A common childhood fear is that of bees, and, like most things stemming from youth, said fear often follows into adult life. Therefore, the recently popularized phrase, “save the bees”, may spur up confusion with many asking why it is so important to protect such seemingly menacing creatures. However, we do not give bees credit for all of the work that they do in everyday life.
Bees are known to be the world’s most efficient and effective pollinators. While travelling from plant to plant in search of nectar, they carry the male part of the flower, or stamen, to the female part, or pistil, and thus a new plant is born. Broccoli, melons and apples are but a mere fraction of the plants that are made possible with the help of our fuzzy little friends.
In fact, 90 percent of the world’s plants go through the process of germination, which would not be possible without the ceaseless work of the bee population.
Consequently, global economies are heavily dependent on the effort of these buzzing businessmen. Most of the plants and produce we enjoy are made possible due to the key role bees play in the germination process, their role making international distribution of this type of produce possible.
In addition to their function in humanity, bees are vital in a thriving ecosystem. Trees and plants, which are home to many mammals, birds and insects, are products of the pollination made possible by bees. Also, the honey which bees produce serves as a tasty snack for the majority of said wildlife, not to mention bees being a part of the food chain themselves.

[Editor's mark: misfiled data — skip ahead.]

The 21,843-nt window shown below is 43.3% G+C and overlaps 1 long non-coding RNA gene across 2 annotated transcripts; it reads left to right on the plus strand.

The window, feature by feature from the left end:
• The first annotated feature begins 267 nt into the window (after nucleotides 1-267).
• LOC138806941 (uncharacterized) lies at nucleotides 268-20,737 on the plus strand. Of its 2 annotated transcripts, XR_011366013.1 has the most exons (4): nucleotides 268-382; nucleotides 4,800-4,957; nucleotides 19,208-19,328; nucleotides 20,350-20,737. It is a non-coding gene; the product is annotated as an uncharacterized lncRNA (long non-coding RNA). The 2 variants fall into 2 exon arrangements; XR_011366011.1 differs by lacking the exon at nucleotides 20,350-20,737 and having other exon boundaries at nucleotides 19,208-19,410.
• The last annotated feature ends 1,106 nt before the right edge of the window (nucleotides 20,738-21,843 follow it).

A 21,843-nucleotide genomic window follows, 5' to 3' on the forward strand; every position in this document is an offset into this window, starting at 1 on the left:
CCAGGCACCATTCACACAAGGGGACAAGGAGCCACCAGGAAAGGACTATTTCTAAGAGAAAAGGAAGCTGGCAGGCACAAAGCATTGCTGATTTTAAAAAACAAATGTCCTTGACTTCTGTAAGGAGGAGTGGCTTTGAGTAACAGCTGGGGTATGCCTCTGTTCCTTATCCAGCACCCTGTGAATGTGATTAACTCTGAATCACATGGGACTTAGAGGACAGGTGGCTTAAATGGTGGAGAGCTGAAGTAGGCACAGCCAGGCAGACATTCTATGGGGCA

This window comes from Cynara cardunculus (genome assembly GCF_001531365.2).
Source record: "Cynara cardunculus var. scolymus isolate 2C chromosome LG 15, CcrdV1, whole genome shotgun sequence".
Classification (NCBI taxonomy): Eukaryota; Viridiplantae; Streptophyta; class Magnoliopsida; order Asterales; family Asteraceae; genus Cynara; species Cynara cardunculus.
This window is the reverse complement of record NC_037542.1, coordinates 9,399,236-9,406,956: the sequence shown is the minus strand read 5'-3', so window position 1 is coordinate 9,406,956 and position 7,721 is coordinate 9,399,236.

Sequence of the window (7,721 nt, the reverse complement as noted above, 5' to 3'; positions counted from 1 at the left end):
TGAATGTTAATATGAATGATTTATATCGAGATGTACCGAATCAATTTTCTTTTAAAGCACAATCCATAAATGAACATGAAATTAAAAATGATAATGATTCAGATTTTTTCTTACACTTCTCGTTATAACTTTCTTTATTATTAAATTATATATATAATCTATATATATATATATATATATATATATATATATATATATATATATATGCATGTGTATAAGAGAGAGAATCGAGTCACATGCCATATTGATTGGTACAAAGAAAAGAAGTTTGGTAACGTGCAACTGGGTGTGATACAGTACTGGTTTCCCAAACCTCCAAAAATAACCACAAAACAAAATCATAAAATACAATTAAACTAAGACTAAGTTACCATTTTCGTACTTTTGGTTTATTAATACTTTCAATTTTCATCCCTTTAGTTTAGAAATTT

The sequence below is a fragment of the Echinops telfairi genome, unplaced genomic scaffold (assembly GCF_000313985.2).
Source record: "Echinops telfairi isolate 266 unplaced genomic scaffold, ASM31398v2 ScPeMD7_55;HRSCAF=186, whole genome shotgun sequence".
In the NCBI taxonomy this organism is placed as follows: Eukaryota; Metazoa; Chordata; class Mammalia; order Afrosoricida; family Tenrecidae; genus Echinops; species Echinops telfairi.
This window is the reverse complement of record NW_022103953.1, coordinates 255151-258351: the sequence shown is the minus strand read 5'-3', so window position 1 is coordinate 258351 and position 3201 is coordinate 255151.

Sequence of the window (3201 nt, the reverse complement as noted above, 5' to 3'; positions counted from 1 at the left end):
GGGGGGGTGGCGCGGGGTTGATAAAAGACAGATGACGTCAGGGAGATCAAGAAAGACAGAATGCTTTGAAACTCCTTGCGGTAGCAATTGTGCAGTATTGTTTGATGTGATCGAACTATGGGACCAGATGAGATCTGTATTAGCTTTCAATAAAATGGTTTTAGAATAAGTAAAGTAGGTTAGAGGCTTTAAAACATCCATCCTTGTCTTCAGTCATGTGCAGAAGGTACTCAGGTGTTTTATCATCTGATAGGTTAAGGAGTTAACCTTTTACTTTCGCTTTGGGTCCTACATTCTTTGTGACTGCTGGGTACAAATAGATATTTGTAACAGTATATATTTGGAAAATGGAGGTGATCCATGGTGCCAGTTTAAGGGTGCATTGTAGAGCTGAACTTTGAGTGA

Sadly, bees are dying at an alarming rate. Since the late 1990s, it has been found that at least a quarter of the world’s bees face extinction. The loss of bees would be detrimental to ecosystems and economies worldwide. Intensive agriculture requires the use of insecticides and many other harmful chemicals which kill bees and many other useful insects.
Climate change poses a significant problem as well. An irregular climate can cause bee-friendly flowers to bloom too early or too late in the year, leaving the bees with fewer sources of food. Also, excessive rainfall and intense weather patterns destroy bee habitats, thus leaving them homeless and left for dead.
Now that you know the facts, here is how you can help. Planting bee-friendly flowers and plants, such as mint, tomatoes and sunflowers, can provide bees with the nectar that they require for food, and remember to refrain from using any pesticides or chemicals in your garden that may be dangerous. Also, do not be afraid to let your garden grow freely, as weeds and dandelions are excellent providers of nectar.
If you do not have that much of a green thumb, there is no reason to worry. Buying locally sourced honey and produce can make a world of difference. Buying local ensures that the environments in which the products were produced were not treated chemically, and therefore did not harm any bees. Alveole is a wonderful, Montreal-based beekeeping company that produces a variety of cruelty free honey products, and makes sure to treat their bees with the respect they deserve.
In addition, simple eco-friendly acts, such as recycling, reducing waste and limiting fossil fuel use can positively contribute to reversing the effects of climate change that play a role in the killing of bees.
Take a look around you. All of the beauty that surrounds us, the trees, the flowers, the fresh food we eat, are results of our hardworking bee population. Are you still afraid of bees now? We all have the power for change. Taking action, even if one step at a time, can work towards making the world as sweet as honey.
Written by: Valentina Tsilimidos